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5 Ways to make college more affordable

WSU is part of the Western Undergraduate Exchange program that offers tution discounts to students from other states in the region.
WSU is part of the Western Undergraduate Exchange program that offers tution discounts to students from other states in the region.
Photo by Julie A Manhan

We all know that college is expensive, but there are things you can do right now to improve your chances of graduating from college without huge debt.

  1. Make school your priority. Many colleges award merit aid to students who have a strong academic record. In some cases, this can reduce your tuition by thousands of dollars a year. So, make sure you are taking rigorous courses and working to get the best grades possible. (Being involved in school activities and/or organizations can be a plus as well.)
  2. Put your heart into something. There are amazing scholarships available for students who have demonstrated a passion for helping their community. Students who take initiative to address a need in their community – and enlist others to join them – are far more likely to receive these scholarships.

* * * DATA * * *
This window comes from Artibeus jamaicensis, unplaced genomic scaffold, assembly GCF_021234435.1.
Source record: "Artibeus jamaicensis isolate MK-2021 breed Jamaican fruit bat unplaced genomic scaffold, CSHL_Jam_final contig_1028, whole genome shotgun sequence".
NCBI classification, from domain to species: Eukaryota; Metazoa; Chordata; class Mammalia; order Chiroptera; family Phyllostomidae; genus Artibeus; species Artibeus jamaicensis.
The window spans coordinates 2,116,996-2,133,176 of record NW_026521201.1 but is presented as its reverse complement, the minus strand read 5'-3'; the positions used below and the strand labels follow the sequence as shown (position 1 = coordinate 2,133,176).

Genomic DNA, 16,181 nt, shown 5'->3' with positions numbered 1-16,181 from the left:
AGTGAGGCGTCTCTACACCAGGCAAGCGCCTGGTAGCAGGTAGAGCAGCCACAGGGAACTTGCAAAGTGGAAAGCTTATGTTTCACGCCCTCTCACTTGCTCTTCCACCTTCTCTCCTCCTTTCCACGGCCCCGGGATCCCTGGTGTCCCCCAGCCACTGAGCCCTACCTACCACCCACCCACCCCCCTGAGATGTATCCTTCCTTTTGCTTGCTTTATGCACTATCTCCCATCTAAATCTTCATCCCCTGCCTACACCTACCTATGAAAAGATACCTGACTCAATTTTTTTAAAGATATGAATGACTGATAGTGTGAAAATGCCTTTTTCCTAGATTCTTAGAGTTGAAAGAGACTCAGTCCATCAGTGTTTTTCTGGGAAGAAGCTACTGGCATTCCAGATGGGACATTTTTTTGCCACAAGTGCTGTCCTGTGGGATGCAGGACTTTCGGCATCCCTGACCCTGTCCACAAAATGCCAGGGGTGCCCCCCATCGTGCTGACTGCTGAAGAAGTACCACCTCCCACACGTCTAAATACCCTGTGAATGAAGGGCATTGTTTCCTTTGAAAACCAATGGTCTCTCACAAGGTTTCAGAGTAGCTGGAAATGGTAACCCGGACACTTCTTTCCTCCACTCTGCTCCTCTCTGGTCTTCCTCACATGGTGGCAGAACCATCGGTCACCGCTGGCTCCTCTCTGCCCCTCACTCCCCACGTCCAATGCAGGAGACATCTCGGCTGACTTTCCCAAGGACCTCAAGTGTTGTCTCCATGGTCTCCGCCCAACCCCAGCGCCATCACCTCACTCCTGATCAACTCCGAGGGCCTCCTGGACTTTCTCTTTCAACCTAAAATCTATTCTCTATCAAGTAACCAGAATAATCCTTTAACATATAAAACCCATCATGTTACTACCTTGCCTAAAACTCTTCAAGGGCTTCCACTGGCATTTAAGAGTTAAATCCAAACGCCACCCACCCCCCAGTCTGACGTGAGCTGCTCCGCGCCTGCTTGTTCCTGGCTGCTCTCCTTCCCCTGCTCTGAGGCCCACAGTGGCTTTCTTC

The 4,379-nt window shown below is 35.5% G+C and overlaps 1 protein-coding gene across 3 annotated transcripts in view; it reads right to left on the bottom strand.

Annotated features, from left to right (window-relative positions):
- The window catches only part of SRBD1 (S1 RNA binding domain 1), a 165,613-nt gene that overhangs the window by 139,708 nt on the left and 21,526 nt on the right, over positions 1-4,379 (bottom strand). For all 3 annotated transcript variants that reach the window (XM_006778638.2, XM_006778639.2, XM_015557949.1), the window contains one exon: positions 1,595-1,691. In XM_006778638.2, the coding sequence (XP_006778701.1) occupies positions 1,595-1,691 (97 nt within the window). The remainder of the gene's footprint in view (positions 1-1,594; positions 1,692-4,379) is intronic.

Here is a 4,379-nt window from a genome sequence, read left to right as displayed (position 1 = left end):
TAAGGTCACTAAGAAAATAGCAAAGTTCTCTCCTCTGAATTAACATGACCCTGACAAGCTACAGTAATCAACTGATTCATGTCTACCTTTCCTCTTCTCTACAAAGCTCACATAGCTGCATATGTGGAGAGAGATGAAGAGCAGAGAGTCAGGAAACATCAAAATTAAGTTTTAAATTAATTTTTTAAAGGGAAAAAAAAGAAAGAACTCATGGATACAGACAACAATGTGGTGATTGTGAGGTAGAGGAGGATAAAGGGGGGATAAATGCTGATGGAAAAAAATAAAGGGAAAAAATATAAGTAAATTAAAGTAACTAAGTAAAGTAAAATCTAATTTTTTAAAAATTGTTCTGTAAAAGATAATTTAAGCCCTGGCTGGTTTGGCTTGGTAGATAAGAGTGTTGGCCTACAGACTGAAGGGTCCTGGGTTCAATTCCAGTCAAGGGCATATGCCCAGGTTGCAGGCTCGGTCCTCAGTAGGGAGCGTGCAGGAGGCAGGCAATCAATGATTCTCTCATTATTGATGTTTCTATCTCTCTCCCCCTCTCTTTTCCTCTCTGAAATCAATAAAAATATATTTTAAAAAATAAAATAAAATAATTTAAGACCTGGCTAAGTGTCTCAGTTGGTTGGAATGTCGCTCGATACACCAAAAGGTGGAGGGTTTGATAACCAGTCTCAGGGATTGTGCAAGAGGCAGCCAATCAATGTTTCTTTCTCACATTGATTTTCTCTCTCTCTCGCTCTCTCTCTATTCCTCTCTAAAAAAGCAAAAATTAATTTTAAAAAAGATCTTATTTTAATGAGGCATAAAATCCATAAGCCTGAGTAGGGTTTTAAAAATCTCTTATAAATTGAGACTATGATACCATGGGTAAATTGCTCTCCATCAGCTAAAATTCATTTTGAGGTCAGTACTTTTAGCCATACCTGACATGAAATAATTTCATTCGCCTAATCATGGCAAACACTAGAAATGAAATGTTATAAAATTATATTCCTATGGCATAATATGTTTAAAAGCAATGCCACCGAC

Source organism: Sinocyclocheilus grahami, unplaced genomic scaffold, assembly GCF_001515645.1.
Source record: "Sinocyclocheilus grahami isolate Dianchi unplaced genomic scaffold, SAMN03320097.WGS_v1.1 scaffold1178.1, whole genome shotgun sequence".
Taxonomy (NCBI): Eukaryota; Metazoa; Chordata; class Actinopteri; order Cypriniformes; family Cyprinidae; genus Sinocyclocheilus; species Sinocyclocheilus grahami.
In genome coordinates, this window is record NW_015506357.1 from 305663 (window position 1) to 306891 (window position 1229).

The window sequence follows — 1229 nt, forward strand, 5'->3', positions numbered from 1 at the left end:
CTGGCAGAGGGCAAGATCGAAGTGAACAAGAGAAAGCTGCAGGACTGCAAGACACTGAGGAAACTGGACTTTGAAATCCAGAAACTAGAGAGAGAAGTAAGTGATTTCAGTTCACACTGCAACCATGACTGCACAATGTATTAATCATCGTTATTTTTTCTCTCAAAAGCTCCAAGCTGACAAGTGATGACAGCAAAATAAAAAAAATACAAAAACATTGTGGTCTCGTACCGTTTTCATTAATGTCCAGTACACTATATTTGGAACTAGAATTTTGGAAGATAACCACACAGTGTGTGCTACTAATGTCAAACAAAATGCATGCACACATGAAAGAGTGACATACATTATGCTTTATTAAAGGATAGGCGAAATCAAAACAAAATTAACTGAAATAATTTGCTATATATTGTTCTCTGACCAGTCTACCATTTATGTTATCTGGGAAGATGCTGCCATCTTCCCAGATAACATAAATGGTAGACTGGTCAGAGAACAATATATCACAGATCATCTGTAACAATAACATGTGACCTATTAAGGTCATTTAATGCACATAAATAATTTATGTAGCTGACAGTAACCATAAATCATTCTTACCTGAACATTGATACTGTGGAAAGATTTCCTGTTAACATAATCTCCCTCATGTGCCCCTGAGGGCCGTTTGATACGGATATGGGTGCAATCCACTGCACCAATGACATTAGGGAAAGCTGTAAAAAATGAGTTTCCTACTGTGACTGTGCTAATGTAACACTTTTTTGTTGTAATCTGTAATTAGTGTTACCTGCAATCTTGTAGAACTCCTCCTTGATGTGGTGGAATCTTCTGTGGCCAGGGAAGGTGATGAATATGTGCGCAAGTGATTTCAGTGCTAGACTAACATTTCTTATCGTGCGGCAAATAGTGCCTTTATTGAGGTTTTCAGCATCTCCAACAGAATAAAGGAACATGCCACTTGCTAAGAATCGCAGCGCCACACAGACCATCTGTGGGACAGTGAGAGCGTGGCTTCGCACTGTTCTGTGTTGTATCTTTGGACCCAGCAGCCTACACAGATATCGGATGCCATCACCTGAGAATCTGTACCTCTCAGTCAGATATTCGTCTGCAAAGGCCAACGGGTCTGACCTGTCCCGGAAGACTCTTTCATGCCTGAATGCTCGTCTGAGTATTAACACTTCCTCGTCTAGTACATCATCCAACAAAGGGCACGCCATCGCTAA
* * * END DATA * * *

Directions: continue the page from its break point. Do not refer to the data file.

3. Keep an open mind. Most people have a “dream” school, but if attending that school means you will end up with a mountain of debt, it’s likely to be more of a nightmare. Consider attending a lesser-known private college, a local public college or a college in your region that offers a tuition reduction to students of neighboring states. You may also want to consider starting at a community or junior college. (This can be a good option for students who have limited resources because it can be much less expensive and may allow you the flexibility you need to hold down a job.
  4. Commit yourself to applying for scholarships. Make it a habit to search and apply for scholarships you are qualified for. Be sure to especially look for local scholarships. (For students reading this in Washington State, you need to check out The WashBoard.) Find out where to look for scholarships awarded specifically to students from your school. Investigate whether your parent’s employer or your church offers one. Remember: there is no such thing as a scholarship that is too small to bother with. They all add up to money you don't have to pay back.
  5. Make your own financial commitment. Whether it’s birthday money or pay from your job, decide what percentage you will put away for college – and stick to it. You’ll be glad you did.